Burden Of Disease, Healthcare Pathways And Costs Of Primary Progressive Multiple Sclerosis: An Italian Real World Study On 10 Million Inhabitants


      To evaluate the prevalence of primary progressive multiple sclerosis (PPMS) in Italy and to describe the healthcare utilization resources and related costs for National Health Service (NHS).


      A cross-sectional analysis of real-world data collected in the ARNO Observatory database, covering >10 million Italian inhabitants was performed. Starting from a cohort of patients affected by multiple sclerosis (MS) in the 2013 (identified through all available administrative databases), PPMS subjects were defined by the concomitant presence of the following criteria: (i) presence of MS exemption code, (ii) utilization of rehabilitation ambulatory services, (iii) no prescription of Disease-Modifying-Drugs labelled for relapsed remitting MS. For each subject the healthcare utilization in terms of drug prescriptions, outpatient services and hospitalizations was analyzed. The overall average cost per person was estimated by integrating all expenditure items for NHS.


      Out of 14,971 patients with MS, a cohort of 941 (6.9%) subjects affected by PPMS was selected, with a prevalence of 9.1 per 100,000 inhabitants. Among these, 24.9% received baclofen, 11.3% azathioprine and 10.4% oxybutynin. Moreover, 8.1% of patients was admitted due to MS complications and 98,2% used at least an outpatient service (excluded rehabilitation therapy). PPMS patients generated an average cost of €4,283 per person. The main cost-driver was hospitalizations, accounting for 55.3% of overall expenditure (€2,370 per person), followed by outpatient services (€1,229 per person, 28.7%) and drug prescriptions (€684 per person, 16.0%).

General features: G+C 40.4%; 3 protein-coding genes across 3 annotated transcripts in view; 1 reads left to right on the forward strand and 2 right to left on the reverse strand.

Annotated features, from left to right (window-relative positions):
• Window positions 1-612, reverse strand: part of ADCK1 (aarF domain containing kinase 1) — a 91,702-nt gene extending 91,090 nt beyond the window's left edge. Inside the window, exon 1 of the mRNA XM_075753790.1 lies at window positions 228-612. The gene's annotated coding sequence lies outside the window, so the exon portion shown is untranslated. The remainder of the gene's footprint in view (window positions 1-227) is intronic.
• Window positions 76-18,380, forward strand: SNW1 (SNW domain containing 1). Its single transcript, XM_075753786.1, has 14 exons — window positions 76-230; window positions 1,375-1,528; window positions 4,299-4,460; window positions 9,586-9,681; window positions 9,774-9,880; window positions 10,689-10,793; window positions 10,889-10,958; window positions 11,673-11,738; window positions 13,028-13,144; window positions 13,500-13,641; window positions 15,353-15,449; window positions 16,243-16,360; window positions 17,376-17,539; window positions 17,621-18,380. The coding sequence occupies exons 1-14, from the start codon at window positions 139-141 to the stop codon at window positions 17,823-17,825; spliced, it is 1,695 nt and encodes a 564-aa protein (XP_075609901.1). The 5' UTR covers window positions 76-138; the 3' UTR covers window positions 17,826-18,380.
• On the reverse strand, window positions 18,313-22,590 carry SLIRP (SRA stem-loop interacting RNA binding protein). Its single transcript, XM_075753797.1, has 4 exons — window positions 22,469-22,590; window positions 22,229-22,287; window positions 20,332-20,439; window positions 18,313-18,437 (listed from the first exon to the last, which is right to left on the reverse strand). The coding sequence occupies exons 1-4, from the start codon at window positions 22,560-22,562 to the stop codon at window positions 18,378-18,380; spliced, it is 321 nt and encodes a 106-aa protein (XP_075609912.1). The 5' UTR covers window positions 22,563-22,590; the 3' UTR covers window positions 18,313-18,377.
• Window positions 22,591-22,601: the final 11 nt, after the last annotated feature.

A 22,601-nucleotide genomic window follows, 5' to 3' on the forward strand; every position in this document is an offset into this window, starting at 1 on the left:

This study provided real-world data of PPMS in Italy, depicting the actual burden of disease with related healthcare utilization and costs. These findings could be useful to estimate the target population of incoming therapies addressed to PPMS that, to date, represents an unmet clinical need.